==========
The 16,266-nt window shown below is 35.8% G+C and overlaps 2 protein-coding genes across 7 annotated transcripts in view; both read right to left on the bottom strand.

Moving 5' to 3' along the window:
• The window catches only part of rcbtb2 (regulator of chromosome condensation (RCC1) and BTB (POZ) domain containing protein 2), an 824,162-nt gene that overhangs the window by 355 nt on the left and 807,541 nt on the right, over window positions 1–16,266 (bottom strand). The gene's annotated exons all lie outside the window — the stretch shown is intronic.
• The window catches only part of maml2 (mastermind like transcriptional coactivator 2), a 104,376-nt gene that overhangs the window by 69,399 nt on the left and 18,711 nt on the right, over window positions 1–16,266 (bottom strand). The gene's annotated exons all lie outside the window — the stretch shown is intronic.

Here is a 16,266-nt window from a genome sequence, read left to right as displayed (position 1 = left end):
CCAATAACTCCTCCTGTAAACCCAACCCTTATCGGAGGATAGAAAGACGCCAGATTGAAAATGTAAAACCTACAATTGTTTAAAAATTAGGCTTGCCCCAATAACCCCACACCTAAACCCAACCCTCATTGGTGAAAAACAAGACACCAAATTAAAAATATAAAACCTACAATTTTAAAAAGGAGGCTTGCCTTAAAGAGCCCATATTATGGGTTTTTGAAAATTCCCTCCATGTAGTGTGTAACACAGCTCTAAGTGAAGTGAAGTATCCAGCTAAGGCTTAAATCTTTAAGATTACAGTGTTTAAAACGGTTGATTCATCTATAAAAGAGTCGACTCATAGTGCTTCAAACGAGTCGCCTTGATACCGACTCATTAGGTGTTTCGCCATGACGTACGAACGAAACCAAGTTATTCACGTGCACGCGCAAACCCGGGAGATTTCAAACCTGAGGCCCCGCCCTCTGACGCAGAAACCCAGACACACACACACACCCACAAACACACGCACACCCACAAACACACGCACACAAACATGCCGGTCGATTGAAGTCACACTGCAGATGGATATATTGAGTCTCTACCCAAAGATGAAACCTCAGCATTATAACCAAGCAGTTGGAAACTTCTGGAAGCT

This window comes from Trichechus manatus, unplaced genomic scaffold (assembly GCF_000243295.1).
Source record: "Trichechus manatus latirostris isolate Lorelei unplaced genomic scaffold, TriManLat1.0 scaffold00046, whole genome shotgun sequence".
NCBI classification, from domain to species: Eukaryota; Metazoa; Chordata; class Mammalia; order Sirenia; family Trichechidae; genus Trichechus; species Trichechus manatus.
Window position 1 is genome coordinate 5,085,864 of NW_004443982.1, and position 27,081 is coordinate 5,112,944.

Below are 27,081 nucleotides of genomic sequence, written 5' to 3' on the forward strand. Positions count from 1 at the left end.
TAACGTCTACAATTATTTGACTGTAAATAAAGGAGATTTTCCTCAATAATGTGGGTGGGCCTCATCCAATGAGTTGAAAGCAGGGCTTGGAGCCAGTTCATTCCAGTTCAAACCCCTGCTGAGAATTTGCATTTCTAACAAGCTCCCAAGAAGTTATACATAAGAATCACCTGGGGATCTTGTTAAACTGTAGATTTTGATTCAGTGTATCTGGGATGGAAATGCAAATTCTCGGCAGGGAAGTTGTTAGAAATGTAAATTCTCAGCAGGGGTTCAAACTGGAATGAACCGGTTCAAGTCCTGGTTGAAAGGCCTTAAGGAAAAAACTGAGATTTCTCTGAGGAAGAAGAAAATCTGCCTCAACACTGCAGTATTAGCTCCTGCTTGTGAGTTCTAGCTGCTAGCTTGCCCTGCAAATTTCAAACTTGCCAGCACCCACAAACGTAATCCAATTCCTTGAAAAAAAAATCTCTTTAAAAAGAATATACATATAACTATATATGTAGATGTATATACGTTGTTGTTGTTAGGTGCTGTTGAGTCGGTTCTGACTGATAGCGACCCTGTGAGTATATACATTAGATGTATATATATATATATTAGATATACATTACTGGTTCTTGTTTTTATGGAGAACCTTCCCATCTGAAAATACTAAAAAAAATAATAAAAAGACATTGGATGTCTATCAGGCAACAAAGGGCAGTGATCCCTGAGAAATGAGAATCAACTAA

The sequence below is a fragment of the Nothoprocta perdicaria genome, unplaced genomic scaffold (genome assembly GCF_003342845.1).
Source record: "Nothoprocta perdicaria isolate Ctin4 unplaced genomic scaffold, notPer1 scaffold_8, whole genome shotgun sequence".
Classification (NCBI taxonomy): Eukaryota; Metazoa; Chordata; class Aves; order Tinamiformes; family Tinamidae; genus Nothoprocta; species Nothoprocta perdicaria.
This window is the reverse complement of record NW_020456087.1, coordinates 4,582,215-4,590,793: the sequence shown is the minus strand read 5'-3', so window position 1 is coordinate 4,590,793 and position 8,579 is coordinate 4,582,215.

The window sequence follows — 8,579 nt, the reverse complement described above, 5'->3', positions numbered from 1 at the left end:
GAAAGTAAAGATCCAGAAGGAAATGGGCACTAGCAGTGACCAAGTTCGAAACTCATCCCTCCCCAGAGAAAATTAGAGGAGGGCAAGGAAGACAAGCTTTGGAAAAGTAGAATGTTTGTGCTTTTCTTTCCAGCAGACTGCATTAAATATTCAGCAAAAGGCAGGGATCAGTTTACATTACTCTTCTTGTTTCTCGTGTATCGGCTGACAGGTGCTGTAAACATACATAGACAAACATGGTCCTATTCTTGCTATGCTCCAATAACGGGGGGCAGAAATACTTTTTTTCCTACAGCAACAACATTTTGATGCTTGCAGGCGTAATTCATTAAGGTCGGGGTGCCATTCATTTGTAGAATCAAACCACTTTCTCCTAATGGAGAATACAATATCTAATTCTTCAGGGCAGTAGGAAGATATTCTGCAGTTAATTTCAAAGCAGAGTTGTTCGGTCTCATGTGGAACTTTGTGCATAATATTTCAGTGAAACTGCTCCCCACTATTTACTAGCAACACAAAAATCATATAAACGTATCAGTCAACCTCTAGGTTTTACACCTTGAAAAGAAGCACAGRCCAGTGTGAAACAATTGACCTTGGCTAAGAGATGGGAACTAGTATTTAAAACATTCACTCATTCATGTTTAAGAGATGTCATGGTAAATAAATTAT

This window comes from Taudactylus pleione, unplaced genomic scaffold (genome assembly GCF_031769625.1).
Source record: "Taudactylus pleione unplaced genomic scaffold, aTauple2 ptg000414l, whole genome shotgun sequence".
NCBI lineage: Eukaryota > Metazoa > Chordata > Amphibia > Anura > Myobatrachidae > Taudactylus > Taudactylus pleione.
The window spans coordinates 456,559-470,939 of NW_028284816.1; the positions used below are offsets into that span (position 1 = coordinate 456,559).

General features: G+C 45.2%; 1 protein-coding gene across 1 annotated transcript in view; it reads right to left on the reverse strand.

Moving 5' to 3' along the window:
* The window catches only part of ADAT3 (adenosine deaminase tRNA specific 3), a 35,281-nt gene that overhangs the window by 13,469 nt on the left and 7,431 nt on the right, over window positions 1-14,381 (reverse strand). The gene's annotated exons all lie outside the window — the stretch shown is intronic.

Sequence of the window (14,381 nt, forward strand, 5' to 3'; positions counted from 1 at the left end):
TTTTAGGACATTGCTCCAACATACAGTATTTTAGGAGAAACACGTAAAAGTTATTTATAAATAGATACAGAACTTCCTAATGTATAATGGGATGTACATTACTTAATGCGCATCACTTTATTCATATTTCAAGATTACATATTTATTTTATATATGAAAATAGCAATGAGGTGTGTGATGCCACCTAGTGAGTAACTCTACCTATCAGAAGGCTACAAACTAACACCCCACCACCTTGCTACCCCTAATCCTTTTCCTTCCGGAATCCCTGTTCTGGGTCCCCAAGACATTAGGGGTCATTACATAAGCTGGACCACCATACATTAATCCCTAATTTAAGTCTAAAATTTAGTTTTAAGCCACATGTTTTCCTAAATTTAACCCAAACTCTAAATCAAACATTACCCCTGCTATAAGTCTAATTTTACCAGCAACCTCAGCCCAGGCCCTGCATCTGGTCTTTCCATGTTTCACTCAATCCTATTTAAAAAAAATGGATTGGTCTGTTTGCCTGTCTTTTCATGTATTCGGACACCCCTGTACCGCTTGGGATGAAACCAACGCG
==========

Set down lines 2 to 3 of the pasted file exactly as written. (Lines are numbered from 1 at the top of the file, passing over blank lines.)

Moving 5' to 3' along the window:
• The window catches only part of rcbtb2 (regulator of chromosome condensation (RCC1) and BTB (POZ) domain containing protein 2), an 824,162-nt gene that overhangs the window by 355 nt on the left and 807,541 nt on the right, over window positions 1–16,266 (bottom strand). The gene's annotated exons all lie outside the window — the stretch shown is intronic.